If a nonconforming property would like to redevelop now, it would have to build a structure of the same cubic yardage — a rebuild of what already exists. Eliminating a nonconforming status would give property owners the flexibility to redevelop buildings into something that appeals to the modern-day market.
Planning board vacancy
The empty spot on the Planning and Zoning Board left by rising District 3 Commissioner Ken Schneier needs to be filled, a position seated by appointment from the Town Commission.
Any appointee must be a registered voter on Longboat Key — no planning or zoning experience is required.
The seven-person Planning and Zoning Board has the authority to make recommendations to the Town Commission when it comes to zoning district changes, amendments to the town’s comprehensive road and zoning plans and subdivisions of plats.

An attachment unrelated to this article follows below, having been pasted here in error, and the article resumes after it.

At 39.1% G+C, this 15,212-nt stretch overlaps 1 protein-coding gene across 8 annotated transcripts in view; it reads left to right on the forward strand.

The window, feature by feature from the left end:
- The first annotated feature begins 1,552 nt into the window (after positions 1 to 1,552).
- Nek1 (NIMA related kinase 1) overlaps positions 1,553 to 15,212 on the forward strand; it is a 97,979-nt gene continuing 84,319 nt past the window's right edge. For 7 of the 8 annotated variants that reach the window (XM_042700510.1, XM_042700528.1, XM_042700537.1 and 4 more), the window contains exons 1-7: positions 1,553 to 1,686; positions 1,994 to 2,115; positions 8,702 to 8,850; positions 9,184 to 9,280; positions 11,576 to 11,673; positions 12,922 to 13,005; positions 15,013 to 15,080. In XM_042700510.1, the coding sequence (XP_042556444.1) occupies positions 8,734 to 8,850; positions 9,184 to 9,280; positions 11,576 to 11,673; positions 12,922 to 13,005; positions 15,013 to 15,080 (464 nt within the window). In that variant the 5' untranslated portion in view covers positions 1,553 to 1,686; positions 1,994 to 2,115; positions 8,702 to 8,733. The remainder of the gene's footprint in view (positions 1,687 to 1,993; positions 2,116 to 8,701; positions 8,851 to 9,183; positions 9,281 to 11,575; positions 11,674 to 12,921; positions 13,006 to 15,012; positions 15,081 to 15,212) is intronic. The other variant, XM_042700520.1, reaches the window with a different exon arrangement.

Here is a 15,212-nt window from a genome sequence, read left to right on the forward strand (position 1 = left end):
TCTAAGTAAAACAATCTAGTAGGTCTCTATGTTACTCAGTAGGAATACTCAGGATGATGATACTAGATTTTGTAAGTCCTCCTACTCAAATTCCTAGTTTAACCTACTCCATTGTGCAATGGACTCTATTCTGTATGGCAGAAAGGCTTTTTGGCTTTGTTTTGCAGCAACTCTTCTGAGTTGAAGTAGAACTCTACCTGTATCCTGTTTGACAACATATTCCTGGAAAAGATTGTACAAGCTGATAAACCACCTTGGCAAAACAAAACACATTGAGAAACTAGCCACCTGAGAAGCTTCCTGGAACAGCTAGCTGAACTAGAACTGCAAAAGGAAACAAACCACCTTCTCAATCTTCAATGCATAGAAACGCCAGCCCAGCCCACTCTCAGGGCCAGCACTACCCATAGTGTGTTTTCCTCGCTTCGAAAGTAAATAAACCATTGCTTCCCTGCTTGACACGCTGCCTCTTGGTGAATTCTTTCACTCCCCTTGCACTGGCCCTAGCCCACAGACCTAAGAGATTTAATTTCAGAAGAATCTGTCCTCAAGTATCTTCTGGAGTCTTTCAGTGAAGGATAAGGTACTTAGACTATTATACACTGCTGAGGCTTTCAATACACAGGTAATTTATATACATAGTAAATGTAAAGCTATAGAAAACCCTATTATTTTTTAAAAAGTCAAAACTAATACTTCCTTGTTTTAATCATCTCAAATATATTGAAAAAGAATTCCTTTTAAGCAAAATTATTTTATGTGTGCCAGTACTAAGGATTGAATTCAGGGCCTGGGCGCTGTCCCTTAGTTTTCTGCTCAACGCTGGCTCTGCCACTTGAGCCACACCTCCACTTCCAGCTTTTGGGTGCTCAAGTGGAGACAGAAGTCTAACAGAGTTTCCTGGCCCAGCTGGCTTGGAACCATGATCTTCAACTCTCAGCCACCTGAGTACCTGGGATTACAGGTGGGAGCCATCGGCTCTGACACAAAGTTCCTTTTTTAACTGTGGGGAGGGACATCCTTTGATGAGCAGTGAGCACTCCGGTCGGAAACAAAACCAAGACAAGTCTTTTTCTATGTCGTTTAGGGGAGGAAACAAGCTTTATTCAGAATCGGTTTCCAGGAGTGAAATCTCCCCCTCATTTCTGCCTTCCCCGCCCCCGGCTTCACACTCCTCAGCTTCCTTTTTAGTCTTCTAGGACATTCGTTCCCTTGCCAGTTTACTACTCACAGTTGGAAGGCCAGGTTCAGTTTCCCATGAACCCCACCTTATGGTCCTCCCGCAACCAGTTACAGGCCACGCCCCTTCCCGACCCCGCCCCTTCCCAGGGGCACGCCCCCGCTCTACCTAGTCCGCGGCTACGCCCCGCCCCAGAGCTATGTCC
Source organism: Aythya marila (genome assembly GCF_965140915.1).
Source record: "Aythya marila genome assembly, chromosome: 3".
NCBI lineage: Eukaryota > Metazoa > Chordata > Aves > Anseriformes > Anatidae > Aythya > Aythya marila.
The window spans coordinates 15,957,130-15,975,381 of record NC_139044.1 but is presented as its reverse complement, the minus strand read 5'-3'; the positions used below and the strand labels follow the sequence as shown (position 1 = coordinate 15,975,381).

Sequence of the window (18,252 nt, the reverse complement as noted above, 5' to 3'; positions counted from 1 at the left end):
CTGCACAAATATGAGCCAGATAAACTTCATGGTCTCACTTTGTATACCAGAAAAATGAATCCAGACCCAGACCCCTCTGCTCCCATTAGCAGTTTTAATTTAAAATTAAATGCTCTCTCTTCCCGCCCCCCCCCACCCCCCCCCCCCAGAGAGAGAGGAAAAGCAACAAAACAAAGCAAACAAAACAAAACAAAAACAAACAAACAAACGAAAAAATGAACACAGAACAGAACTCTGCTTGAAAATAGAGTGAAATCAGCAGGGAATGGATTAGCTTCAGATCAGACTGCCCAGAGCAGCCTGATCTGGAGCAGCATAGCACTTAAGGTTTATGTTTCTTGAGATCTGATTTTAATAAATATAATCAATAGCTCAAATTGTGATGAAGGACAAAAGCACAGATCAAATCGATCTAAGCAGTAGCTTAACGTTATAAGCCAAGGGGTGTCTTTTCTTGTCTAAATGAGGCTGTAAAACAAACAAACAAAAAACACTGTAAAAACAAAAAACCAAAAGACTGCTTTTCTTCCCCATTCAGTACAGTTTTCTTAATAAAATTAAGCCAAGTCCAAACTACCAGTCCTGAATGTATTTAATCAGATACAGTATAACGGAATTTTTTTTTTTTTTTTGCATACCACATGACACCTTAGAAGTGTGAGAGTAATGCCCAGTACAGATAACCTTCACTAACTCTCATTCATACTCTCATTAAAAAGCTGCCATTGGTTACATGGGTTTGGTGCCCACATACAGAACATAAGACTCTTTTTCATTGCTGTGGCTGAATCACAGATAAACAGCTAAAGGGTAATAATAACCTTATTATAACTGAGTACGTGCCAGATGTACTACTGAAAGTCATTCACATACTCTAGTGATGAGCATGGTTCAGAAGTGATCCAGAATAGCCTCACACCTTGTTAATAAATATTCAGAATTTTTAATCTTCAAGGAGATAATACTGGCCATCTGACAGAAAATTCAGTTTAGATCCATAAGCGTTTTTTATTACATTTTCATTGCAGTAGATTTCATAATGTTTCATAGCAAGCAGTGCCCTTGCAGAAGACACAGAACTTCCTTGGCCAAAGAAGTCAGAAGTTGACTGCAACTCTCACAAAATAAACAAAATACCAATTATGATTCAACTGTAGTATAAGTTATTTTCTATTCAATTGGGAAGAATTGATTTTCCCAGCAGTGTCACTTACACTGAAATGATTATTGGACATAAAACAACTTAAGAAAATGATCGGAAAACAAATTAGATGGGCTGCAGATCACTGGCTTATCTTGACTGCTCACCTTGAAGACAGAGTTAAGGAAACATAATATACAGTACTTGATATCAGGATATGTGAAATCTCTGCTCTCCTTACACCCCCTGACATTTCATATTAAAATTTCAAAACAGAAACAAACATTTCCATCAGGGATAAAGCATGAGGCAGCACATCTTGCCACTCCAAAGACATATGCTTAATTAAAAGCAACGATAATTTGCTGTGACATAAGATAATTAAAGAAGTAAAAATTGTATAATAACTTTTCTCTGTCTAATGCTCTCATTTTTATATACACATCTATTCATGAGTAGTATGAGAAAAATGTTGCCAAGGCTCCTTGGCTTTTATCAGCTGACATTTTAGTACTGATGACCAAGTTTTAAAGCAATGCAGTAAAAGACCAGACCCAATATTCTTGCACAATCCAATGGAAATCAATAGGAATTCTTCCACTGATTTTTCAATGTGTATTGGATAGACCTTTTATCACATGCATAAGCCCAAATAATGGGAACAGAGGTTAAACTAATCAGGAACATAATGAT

It also has the power to recommend any changes to building or zoning regulations that “seem beneficial” to the island, according to town codes.
Any registered voter may apply for the position, as long as she or he does not serve on any other town boards. An application for the board, which asks for occupation (or former occupation), how an applicant can contribute to the board and other community involvement, is available online or at Town Hall.
An application can be found on the town website — longboatkey.org — under the tab “How do I?” in the upper right corner of the page: select “Apply For…” then “Town Board or Committee.”
The U.S. Supreme Court invalidated the town’s sign codes more than two years ago with a decision that deemed content-based regulations a violation of the First Amendment.